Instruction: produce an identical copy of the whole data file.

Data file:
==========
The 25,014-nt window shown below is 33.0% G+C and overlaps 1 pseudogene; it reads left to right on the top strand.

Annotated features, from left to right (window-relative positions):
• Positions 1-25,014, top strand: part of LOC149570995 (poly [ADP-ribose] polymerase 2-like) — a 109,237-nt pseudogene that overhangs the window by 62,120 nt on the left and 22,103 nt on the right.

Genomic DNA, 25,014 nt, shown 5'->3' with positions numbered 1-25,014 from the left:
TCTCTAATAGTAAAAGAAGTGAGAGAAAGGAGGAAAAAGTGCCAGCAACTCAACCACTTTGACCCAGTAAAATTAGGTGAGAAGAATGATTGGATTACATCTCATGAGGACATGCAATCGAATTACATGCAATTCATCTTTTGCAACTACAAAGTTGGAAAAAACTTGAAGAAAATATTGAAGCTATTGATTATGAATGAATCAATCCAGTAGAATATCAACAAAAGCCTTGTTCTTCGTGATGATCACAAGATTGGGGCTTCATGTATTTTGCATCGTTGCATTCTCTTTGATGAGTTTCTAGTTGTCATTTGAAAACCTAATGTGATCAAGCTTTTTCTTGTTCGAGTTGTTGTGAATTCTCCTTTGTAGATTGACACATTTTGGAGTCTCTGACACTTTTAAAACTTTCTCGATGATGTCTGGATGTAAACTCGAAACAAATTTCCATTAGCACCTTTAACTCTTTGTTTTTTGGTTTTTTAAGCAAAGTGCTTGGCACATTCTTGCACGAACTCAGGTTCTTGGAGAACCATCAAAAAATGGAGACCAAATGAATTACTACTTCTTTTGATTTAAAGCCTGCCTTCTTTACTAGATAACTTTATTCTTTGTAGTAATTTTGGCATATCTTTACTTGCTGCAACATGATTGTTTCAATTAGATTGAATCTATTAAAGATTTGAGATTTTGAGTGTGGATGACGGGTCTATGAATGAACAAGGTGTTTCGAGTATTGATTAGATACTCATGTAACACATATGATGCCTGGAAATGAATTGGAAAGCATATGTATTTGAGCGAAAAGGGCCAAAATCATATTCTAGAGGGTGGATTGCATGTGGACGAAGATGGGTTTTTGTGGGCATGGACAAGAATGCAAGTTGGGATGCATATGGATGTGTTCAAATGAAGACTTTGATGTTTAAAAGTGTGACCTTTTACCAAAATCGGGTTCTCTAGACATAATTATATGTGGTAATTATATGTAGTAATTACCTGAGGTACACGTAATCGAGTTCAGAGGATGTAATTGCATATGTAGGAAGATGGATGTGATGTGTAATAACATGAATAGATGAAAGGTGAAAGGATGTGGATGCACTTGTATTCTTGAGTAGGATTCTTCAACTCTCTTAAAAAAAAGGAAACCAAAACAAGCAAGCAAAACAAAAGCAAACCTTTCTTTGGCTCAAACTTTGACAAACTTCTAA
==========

The 25,014-nt window shown below is 33.0% G+C and overlaps 1 pseudogene; it reads left to right on the top strand.

Annotated features, from left to right (window-relative positions):
• Positions 1-25,014, top strand: part of LOC149570995 (poly [ADP-ribose] polymerase 2-like) — a 109,237-nt pseudogene that overhangs the window by 62,120 nt on the left and 22,103 nt on the right.

Genomic DNA, 25,014 nt, shown 5'->3' with positions numbered 1-25,014 from the left:
TCTCTAATAGTAAAAGAAGTGAGAGAAAGGAGGAAAAAGTGCCAGCAACTCAACCACTTTGACCCAGTAAAATTAGGTGAGAAGAATGATTGGATTACATCTCATGAGGACATGCAATCGAATTACATGCAATTCATCTTTTGCAACTACAAAGTTGGAAAAAACTTGAAGAAAATATTGAAGCTATTGATTATGAATGAATCAATCCAGTAGAATATCAACAAAAGCCTTGTTCTTCGTGATGATCACAAGATTGGGGCTTCATGTATTTTGCATCGTTGCATTCTCTTTGATGAGTTTCTAGTTGTCATTTGAAAACCTAATGTGATCAAGCTTTTTCTTGTTCGAGTTGTTGTGAATTCTCCTTTGTAGATTGACACATTTTGGAGTCTCTGACACTTTTAAAACTTTCTCGATGATGTCTGGATGTAAACTCGAAACAAATTTCCATTAGCACCTTTAACTCTTTGTTTTTTGGTTTTTTAAGCAAAGTGCTTGGCACATTCTTGCACGAACTCAGGTTCTTGGAGAACCATCAAAAAATGGAGACCAAATGAATTACTACTTCTTTTGATTTAAAGCCTGCCTTCTTTACTAGATAACTTTATTCTTTGTAGTAATTTTGGCATATCTTTACTTGCTGCAACATGATTGTTTCAATTAGATTGAATCTATTAAAGATTTGAGATTTTGAGTGTGGATGACGGGTCTATGAATGAACAAGGTGTTTCGAGTATTGATTAGATACTCATGTAACACATATGATGCCTGGAAATGAATTGGAAAGCATATGTATTTGAGCGAAAAGGGCCAAAATCATATTCTAGAGGGTGGATTGCATGTGGACGAAGATGGGTTTTTGTGGGCATGGACAAGAATGCAAGTTGGGATGCATATGGATGTGTTCAAATGAAGACTTTGATGTTTAAAAGTGTGACCTTTTACCAAAATCGGGTTCTCTAGACATAATTATATGTGGTAATTATATGTAGTAATTACCTGAGGTACACGTAATCGAGTTCAGAGGATGTAATTGCATATGTAGGAAGATGGATGTGATGTGTAATAACATGAATAGATGAAAGGTGAAAGGATGTGGATGCACTTGTATTCTTGAGTAGGATTCTTCAACTCTCTTAAAAAAAAGGAAACCAAAACAAGCAAGCAAAACAAAAGCAAACCTTTCTTTGGCTCAAACTTTGACAAACTTCTAA